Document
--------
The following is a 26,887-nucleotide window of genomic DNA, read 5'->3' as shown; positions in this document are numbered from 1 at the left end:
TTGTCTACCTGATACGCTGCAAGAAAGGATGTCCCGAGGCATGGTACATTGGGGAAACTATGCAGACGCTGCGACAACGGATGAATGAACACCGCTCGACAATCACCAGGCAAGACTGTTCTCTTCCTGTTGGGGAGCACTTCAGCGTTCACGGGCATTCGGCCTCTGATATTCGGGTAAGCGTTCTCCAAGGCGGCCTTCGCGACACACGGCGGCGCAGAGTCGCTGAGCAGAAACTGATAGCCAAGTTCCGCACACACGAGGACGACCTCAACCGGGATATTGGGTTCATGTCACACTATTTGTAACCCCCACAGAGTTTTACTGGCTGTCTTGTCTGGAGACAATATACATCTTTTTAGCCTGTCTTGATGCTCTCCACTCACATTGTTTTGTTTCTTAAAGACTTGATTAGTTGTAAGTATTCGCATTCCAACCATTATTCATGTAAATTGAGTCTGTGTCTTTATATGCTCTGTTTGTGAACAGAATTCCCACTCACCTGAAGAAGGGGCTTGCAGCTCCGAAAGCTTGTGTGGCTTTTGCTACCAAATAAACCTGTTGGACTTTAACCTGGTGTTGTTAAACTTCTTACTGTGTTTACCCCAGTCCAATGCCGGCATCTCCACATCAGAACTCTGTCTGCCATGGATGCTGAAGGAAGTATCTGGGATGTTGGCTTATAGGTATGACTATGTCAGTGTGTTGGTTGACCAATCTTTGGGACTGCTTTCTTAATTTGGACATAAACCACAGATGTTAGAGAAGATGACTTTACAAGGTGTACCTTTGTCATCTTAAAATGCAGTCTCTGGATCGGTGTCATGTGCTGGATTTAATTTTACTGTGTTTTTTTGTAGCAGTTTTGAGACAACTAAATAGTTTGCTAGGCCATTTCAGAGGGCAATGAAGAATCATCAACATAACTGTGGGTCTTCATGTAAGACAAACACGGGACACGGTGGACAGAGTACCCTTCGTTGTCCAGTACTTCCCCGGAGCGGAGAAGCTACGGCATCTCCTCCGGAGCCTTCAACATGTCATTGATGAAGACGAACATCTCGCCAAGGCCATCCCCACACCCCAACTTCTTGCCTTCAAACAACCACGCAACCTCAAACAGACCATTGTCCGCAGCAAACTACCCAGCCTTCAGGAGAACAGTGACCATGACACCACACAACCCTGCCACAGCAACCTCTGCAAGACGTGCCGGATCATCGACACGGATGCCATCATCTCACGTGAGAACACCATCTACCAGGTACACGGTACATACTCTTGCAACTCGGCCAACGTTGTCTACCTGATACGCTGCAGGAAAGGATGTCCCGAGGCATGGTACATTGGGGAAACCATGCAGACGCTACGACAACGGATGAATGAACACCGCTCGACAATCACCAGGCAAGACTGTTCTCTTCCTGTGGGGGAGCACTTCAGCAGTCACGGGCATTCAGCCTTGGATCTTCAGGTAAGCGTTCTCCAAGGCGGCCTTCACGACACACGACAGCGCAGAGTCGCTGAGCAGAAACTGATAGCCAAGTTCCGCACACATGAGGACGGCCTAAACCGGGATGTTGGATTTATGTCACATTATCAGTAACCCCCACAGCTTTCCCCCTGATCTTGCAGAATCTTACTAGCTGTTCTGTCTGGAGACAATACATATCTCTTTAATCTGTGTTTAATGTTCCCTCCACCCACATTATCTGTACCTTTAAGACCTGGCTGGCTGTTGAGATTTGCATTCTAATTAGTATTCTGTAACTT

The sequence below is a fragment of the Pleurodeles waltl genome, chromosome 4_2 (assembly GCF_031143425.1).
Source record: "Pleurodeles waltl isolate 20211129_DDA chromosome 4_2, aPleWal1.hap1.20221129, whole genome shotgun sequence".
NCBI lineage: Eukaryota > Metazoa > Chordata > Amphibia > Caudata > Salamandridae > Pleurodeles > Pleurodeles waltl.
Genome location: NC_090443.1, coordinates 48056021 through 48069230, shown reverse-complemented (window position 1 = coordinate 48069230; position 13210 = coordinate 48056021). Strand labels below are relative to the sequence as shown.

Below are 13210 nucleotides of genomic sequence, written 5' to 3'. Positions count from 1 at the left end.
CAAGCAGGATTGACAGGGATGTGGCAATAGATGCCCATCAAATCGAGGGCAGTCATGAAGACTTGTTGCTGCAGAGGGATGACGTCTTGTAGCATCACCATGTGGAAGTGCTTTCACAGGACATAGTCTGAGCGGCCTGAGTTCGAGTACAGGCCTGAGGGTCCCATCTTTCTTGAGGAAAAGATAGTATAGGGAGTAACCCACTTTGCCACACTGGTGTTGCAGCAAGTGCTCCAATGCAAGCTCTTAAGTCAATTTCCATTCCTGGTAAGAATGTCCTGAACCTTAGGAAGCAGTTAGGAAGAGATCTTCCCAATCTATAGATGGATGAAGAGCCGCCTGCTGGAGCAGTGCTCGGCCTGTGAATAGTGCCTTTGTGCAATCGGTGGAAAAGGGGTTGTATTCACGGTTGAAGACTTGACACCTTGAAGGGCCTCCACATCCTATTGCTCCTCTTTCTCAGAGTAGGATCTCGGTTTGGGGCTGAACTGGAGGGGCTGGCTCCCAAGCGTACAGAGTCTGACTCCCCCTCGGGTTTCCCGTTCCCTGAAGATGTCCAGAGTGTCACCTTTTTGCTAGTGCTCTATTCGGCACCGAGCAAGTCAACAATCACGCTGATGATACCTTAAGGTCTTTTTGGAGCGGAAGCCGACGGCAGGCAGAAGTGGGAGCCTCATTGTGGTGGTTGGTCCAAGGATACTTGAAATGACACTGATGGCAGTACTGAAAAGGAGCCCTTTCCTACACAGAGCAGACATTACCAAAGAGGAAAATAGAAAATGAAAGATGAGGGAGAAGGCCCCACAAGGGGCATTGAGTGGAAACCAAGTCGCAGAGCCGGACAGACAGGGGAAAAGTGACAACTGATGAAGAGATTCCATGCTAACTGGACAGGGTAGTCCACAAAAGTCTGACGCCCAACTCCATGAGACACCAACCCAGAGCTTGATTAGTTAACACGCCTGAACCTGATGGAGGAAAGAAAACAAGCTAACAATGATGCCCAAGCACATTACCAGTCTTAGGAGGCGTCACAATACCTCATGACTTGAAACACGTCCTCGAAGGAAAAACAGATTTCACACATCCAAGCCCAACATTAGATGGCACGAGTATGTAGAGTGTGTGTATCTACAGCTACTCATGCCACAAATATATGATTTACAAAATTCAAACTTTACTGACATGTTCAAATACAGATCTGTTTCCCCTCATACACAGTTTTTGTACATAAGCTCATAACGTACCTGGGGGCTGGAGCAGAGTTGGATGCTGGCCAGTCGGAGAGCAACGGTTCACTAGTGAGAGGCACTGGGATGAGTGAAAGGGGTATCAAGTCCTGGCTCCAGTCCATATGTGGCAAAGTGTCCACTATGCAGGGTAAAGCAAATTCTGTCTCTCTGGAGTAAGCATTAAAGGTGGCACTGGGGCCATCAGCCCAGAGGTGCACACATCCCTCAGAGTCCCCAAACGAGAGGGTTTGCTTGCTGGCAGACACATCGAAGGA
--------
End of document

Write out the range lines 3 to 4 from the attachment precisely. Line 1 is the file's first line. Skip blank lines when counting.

The sequence below is a fragment of the Pleurodeles waltl genome, chromosome 4_2 (assembly GCF_031143425.1).
Source record: "Pleurodeles waltl isolate 20211129_DDA chromosome 4_2, aPleWal1.hap1.20221129, whole genome shotgun sequence".